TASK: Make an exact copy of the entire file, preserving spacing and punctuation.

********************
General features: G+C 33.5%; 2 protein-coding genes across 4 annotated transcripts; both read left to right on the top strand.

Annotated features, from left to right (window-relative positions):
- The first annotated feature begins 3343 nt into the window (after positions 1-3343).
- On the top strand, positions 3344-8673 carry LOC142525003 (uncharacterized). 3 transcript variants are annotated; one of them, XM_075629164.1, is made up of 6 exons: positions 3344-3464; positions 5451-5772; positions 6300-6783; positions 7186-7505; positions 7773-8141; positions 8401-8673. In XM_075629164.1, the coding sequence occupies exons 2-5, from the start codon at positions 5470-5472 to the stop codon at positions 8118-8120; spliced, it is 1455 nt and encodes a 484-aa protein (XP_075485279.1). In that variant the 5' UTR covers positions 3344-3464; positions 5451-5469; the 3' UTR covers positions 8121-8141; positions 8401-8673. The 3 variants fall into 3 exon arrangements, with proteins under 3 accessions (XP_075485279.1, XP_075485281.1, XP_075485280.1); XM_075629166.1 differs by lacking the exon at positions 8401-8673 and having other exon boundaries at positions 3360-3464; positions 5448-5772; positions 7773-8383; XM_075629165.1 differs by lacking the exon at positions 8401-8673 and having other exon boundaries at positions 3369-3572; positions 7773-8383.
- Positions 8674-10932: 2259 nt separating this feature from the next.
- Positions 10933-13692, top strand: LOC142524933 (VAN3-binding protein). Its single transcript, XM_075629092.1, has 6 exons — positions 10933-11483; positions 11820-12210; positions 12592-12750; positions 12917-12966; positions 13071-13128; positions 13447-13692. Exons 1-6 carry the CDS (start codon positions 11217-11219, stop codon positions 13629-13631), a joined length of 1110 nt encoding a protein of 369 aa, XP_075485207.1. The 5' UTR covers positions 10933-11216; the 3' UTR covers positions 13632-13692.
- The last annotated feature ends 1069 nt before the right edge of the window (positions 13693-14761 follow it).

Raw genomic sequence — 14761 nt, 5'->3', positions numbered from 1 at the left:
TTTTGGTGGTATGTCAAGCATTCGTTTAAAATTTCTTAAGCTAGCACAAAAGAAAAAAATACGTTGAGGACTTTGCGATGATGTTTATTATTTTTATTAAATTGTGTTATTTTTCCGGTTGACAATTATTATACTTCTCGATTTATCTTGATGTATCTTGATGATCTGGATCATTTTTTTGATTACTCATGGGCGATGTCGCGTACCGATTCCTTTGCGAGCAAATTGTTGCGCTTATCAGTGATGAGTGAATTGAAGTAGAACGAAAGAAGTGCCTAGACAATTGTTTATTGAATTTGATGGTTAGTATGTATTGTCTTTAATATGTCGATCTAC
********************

General features: G+C 33.5%; 2 protein-coding genes across 4 annotated transcripts; both read left to right on the top strand.

Annotated features, from left to right (window-relative positions):
- The first annotated feature begins 3343 nt into the window (after positions 1-3343).
- On the top strand, positions 3344-8673 carry LOC142525003 (uncharacterized). 3 transcript variants are annotated; one of them, XM_075629164.1, is made up of 6 exons: positions 3344-3464; positions 5451-5772; positions 6300-6783; positions 7186-7505; positions 7773-8141; positions 8401-8673. In XM_075629164.1, the coding sequence occupies exons 2-5, from the start codon at positions 5470-5472 to the stop codon at positions 8118-8120; spliced, it is 1455 nt and encodes a 484-aa protein (XP_075485279.1). In that variant the 5' UTR covers positions 3344-3464; positions 5451-5469; the 3' UTR covers positions 8121-8141; positions 8401-8673. The 3 variants fall into 3 exon arrangements, with proteins under 3 accessions (XP_075485279.1, XP_075485281.1, XP_075485280.1); XM_075629166.1 differs by lacking the exon at positions 8401-8673 and having other exon boundaries at positions 3360-3464; positions 5448-5772; positions 7773-8383; XM_075629165.1 differs by lacking the exon at positions 8401-8673 and having other exon boundaries at positions 3369-3572; positions 7773-8383.
- Positions 8674-10932: 2259 nt separating this feature from the next.
- Positions 10933-13692, top strand: LOC142524933 (VAN3-binding protein). Its single transcript, XM_075629092.1, has 6 exons — positions 10933-11483; positions 11820-12210; positions 12592-12750; positions 12917-12966; positions 13071-13128; positions 13447-13692. Exons 1-6 carry the CDS (start codon positions 11217-11219, stop codon positions 13629-13631), a joined length of 1110 nt encoding a protein of 369 aa, XP_075485207.1. The 5' UTR covers positions 10933-11216; the 3' UTR covers positions 13632-13692.
- The last annotated feature ends 1069 nt before the right edge of the window (positions 13693-14761 follow it).

Raw genomic sequence — 14761 nt, 5'->3', positions numbered from 1 at the left:
TTTTGGTGGTATGTCAAGCATTCGTTTAAAATTTCTTAAGCTAGCACAAAAGAAAAAAATACGTTGAGGACTTTGCGATGATGTTTATTATTTTTATTAAATTGTGTTATTTTTCCGGTTGACAATTATTATACTTCTCGATTTATCTTGATGTATCTTGATGATCTGGATCATTTTTTTGATTACTCATGGGCGATGTCGCGTACCGATTCCTTTGCGAGCAAATTGTTGCGCTTATCAGTGATGAGTGAATTGAAGTAGAACGAAAGAAGTGCCTAGACAATTGTTTATTGAATTTGATGGTTAGTATGTATTGTCTTTAATATGTCGATCTAC